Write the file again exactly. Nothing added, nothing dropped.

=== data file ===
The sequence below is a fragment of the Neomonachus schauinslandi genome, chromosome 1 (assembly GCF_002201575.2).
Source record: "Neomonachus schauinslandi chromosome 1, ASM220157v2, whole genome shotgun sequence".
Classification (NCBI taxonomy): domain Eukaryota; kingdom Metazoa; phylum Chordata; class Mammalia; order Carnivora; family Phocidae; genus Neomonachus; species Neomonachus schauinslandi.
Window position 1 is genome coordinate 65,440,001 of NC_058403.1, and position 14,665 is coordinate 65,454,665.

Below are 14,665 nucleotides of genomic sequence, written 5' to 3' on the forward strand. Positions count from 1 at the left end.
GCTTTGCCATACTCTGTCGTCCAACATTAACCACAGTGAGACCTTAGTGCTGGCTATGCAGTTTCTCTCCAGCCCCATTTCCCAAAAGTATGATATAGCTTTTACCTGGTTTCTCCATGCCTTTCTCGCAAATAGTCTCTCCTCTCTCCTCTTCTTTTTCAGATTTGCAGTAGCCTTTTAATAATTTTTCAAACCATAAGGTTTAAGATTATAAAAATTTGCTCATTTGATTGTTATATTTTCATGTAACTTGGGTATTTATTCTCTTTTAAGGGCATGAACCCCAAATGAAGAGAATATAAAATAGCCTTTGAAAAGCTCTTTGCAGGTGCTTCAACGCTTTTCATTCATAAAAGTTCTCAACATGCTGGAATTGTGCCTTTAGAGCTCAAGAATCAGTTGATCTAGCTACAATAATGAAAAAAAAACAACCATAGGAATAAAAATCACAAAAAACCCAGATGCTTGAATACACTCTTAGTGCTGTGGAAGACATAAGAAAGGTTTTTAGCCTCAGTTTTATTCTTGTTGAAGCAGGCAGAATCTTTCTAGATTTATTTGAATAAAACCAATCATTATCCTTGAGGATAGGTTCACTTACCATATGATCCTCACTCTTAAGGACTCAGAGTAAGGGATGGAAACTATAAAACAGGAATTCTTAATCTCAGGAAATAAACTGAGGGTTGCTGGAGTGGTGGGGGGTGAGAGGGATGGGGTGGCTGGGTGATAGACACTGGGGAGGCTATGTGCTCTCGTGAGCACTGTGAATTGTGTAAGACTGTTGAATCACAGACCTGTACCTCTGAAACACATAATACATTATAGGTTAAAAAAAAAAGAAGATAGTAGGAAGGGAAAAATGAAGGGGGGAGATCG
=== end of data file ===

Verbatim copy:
The sequence below is a fragment of the Neomonachus schauinslandi genome, chromosome 1 (assembly GCF_002201575.2).
Source record: "Neomonachus schauinslandi chromosome 1, ASM220157v2, whole genome shotgun sequence".
Classification (NCBI taxonomy): domain Eukaryota; kingdom Metazoa; phylum Chordata; class Mammalia; order Carnivora; family Phocidae; genus Neomonachus; species Neomonachus schauinslandi.
Window position 1 is genome coordinate 65,440,001 of NC_058403.1, and position 14,665 is coordinate 65,454,665.

Below are 14,665 nucleotides of genomic sequence, written 5' to 3' on the forward strand. Positions count from 1 at the left end.
GCTTTGCCATACTCTGTCGTCCAACATTAACCACAGTGAGACCTTAGTGCTGGCTATGCAGTTTCTCTCCAGCCCCATTTCCCAAAAGTATGATATAGCTTTTACCTGGTTTCTCCATGCCTTTCTCGCAAATAGTCTCTCCTCTCTCCTCTTCTTTTTCAGATTTGCAGTAGCCTTTTAATAATTTTTCAAACCATAAGGTTTAAGATTATAAAAATTTGCTCATTTGATTGTTATATTTTCATGTAACTTGGGTATTTATTCTCTTTTAAGGGCATGAACCCCAAATGAAGAGAATATAAAATAGCCTTTGAAAAGCTCTTTGCAGGTGCTTCAACGCTTTTCATTCATAAAAGTTCTCAACATGCTGGAATTGTGCCTTTAGAGCTCAAGAATCAGTTGATCTAGCTACAATAATGAAAAAAAAACAACCATAGGAATAAAAATCACAAAAAACCCAGATGCTTGAATACACTCTTAGTGCTGTGGAAGACATAAGAAAGGTTTTTAGCCTCAGTTTTATTCTTGTTGAAGCAGGCAGAATCTTTCTAGATTTATTTGAATAAAACCAATCATTATCCTTGAGGATAGGTTCACTTACCATATGATCCTCACTCTTAAGGACTCAGAGTAAGGGATGGAAACTATAAAACAGGAATTCTTAATCTCAGGAAATAAACTGAGGGTTGCTGGAGTGGTGGGGGGTGAGAGGGATGGGGTGGCTGGGTGATAGACACTGGGGAGGCTATGTGCTCTCGTGAGCACTGTGAATTGTGTAAGACTGTTGAATCACAGACCTGTACCTCTGAAACACATAATACATTATAGGTTAAAAAAAAAAGAAGATAGTAGGAAGGGAAAAATGAAGGGGGGAGATCG